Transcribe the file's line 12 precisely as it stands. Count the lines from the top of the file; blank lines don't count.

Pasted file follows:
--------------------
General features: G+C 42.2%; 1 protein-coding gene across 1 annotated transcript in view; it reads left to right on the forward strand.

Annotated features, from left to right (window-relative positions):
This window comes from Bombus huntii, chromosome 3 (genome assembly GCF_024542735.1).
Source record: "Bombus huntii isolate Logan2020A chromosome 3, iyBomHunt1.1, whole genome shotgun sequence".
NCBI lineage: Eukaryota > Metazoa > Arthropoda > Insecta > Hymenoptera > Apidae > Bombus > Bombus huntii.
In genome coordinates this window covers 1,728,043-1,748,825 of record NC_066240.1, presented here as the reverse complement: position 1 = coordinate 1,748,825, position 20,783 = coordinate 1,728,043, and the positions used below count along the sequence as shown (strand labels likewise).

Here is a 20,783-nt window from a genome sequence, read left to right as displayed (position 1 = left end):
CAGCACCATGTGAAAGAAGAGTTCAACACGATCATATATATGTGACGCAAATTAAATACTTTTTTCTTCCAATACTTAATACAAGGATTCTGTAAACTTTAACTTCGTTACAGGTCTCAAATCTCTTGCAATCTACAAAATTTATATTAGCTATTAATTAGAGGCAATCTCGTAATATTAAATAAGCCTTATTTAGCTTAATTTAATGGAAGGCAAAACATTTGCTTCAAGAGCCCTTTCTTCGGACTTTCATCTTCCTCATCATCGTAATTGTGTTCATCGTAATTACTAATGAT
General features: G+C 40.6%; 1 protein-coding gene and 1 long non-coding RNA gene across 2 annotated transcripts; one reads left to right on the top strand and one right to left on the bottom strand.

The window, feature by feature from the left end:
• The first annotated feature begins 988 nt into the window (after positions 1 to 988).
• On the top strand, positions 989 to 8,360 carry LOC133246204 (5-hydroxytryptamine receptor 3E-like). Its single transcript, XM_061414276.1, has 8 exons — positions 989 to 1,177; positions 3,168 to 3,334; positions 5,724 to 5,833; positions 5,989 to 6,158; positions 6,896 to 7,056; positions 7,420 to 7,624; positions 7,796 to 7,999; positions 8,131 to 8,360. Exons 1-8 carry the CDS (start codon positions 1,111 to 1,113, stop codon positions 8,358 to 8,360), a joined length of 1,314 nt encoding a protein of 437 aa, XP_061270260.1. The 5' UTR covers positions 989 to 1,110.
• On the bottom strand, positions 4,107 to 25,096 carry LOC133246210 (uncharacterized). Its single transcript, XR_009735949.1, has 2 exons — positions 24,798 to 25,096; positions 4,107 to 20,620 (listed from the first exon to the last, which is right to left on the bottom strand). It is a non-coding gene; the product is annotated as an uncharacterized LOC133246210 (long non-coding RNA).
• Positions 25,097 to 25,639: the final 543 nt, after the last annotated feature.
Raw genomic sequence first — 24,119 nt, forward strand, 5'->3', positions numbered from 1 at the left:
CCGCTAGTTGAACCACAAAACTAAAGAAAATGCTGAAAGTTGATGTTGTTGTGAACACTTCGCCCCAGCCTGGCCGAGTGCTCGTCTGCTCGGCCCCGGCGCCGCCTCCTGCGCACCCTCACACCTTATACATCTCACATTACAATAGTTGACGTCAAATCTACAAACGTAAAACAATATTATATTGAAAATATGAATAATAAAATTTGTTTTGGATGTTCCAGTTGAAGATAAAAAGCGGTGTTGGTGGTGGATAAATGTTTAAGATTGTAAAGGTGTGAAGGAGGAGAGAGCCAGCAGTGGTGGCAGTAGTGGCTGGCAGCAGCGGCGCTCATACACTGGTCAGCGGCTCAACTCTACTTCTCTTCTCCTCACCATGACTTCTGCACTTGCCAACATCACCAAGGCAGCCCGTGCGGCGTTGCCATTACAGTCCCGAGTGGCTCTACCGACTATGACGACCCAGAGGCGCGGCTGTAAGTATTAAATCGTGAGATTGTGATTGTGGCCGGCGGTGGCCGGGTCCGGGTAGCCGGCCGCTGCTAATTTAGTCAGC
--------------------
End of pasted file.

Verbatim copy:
• On the top strand, positions 989 to 8,360 carry LOC133246204 (5-hydroxytryptamine receptor 3E-like). Its single transcript, XM_061414276.1, has 8 exons — positions 989 to 1,177; positions 3,168 to 3,334; positions 5,724 to 5,833; positions 5,989 to 6,158; positions 6,896 to 7,056; positions 7,420 to 7,624; positions 7,796 to 7,999; positions 8,131 to 8,360. Exons 1-8 carry the CDS (start codon positions 1,111 to 1,113, stop codon positions 8,358 to 8,360), a joined length of 1,314 nt encoding a protein of 437 aa, XP_061270260.1. The 5' UTR covers positions 989 to 1,110.